Distribution strategy provides a ready platform for the wholesalers and retailers to expand their business but cost should be considered. Different distribution channels have different costs of distribution. Wholesalers and retailers should compare the cost between different channels and select one having lower costs. Direct distribution is much cheaper than indirect distribution. Wholesalers and retailers should compare the cost of customer service, delivery, stockholding, and repackaging incurred in indirect distribution with that of direct distribution. In indirect distribution, distributors will incur all these cost since they should stock and repack the products in quantities needed by the consumers (Lamb & McDaniel, 2011). Wholesalers and retailers should consider the contribution of the distributors in the course of supplying the products. They should not incorporate distributors who increase the costs of distribution, but assist in reaching more consumers. Distributors should assist them to have larger customer base and local market knowledge. It will enable wholesalers and retailers to establish business in new marketplaces without incurring more market entry costs (Perreault, Cannon & McCarthy, 2010).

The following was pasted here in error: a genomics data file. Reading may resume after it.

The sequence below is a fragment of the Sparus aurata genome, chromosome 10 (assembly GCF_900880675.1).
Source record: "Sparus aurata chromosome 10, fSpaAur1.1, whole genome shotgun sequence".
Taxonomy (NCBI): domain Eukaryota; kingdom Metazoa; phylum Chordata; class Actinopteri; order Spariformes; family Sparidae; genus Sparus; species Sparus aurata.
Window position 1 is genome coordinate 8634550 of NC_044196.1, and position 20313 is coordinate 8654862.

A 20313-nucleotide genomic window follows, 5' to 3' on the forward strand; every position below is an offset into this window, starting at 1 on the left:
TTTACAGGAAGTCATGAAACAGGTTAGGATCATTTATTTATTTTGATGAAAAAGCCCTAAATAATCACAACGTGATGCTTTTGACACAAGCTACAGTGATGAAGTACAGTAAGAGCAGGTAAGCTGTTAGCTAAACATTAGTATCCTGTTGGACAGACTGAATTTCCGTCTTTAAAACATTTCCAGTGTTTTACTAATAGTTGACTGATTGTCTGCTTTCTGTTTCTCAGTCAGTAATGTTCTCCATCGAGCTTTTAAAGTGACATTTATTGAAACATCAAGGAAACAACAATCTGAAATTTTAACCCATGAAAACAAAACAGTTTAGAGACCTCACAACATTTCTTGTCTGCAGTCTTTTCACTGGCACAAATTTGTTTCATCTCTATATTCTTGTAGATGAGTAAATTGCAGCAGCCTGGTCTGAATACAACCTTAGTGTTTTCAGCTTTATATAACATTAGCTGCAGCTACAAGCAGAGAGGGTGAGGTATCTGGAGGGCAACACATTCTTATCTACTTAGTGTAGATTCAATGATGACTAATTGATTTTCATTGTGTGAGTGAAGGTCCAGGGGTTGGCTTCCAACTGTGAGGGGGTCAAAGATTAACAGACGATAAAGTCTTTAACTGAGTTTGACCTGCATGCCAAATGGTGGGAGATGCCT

Wholesalers and retailer should identify customers in which they want to serve directly before selecting distribution channel. They should determine if they could reach the customers easily without using distributors. They should also determine if the consumers they want to require technical support, which cannot be offered by the distributors. After determining all these, they can choose the best distribution strategy to supply their products. Support is very important when distributing products (Armstrong & Cunningham 2012). Wholesalers should seek support from other specialists who can manage the supply of the products. For example, if a manager is appointed to monitor the distributors, wholesalers and retailer will not be straining following the distributors up and down. Support from different professionals will enable wholesalers and retailers to make sound decisions. The professionals will organize manage programs like training of distributors (Rosenbloom, 2011).